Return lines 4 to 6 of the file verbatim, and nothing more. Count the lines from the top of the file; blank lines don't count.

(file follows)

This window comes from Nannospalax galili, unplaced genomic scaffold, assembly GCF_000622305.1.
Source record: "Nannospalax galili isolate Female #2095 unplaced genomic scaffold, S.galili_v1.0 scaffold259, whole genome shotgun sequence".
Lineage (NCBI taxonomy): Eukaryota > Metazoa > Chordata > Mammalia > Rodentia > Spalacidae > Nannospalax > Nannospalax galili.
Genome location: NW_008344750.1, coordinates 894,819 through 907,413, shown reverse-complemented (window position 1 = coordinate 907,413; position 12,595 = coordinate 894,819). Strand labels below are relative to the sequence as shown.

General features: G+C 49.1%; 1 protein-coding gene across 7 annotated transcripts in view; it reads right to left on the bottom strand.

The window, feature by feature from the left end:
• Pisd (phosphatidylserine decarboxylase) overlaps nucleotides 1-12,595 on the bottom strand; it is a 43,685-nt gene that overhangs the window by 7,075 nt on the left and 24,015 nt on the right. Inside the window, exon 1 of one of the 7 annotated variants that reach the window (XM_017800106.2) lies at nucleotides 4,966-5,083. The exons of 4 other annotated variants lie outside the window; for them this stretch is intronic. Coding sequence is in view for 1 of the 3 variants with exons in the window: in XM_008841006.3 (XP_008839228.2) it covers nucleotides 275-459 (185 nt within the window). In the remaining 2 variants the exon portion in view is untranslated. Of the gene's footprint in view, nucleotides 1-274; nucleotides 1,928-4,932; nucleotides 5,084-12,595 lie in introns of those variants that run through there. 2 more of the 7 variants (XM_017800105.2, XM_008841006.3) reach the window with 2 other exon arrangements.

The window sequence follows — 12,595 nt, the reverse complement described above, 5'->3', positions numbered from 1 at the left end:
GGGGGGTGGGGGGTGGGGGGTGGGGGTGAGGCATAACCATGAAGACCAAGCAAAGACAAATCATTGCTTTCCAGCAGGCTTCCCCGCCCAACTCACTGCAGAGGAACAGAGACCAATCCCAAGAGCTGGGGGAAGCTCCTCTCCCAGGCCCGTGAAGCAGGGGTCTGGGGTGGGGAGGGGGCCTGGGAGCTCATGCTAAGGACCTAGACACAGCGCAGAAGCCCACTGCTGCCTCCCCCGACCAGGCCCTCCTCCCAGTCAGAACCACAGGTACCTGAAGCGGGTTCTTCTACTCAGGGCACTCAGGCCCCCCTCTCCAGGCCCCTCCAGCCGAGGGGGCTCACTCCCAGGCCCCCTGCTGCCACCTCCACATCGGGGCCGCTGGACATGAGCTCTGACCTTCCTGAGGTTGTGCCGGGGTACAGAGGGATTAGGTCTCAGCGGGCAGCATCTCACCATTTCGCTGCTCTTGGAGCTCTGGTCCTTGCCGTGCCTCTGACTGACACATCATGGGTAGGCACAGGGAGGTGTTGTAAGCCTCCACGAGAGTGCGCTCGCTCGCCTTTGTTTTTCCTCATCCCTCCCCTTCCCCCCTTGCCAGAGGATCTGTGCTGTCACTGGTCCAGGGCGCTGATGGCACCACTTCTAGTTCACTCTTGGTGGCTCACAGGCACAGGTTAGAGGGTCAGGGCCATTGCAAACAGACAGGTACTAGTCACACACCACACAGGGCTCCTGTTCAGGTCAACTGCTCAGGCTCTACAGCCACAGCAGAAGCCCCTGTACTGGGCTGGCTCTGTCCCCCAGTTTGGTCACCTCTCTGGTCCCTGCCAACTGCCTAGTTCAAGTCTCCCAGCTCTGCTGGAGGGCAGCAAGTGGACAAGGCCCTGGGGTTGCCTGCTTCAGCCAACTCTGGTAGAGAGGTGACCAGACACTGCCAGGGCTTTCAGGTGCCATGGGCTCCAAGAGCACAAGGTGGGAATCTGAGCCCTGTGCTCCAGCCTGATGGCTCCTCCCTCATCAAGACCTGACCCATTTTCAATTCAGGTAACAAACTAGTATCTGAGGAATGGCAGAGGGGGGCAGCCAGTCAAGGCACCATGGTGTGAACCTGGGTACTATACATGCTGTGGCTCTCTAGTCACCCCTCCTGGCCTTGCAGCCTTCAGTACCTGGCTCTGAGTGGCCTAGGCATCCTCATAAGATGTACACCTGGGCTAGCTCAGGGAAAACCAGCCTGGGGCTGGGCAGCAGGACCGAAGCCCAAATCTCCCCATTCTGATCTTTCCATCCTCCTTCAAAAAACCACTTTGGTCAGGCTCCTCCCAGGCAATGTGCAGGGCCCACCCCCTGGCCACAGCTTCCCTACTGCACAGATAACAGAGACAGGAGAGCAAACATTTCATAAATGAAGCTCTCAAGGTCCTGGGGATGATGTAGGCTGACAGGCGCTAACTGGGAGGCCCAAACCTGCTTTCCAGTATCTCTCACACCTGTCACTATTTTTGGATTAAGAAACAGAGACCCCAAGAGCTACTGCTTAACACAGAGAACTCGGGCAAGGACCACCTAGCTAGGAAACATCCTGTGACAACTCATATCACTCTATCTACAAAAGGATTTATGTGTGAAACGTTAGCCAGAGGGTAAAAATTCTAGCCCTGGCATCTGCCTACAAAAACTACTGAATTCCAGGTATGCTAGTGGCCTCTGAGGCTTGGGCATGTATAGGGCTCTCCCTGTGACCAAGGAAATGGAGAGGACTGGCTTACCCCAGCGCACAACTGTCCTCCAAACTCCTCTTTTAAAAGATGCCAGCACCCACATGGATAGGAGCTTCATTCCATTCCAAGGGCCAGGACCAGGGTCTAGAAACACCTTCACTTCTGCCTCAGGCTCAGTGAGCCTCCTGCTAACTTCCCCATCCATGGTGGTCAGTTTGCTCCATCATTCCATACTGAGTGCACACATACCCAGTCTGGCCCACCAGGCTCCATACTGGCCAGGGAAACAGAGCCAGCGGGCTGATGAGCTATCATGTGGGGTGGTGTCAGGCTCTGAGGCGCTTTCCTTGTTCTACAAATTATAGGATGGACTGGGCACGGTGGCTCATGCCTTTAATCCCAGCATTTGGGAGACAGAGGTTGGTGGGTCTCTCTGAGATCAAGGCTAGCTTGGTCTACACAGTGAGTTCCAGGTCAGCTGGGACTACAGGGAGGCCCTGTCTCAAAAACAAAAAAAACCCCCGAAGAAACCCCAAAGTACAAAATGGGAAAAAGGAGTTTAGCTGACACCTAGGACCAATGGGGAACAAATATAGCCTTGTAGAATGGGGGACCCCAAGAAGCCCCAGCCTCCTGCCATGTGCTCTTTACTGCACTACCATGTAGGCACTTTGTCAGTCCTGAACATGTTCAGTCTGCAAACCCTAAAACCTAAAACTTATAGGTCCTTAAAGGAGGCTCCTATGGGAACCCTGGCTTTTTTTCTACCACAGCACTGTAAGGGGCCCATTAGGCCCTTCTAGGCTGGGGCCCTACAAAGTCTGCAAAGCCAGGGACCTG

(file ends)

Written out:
Genome location: NW_008344750.1, coordinates 894,819 through 907,413, shown reverse-complemented (window position 1 = coordinate 907,413; position 12,595 = coordinate 894,819). Strand labels below are relative to the sequence as shown.

General features: G+C 49.1%; 1 protein-coding gene across 7 annotated transcripts in view; it reads right to left on the bottom strand.

The window, feature by feature from the left end: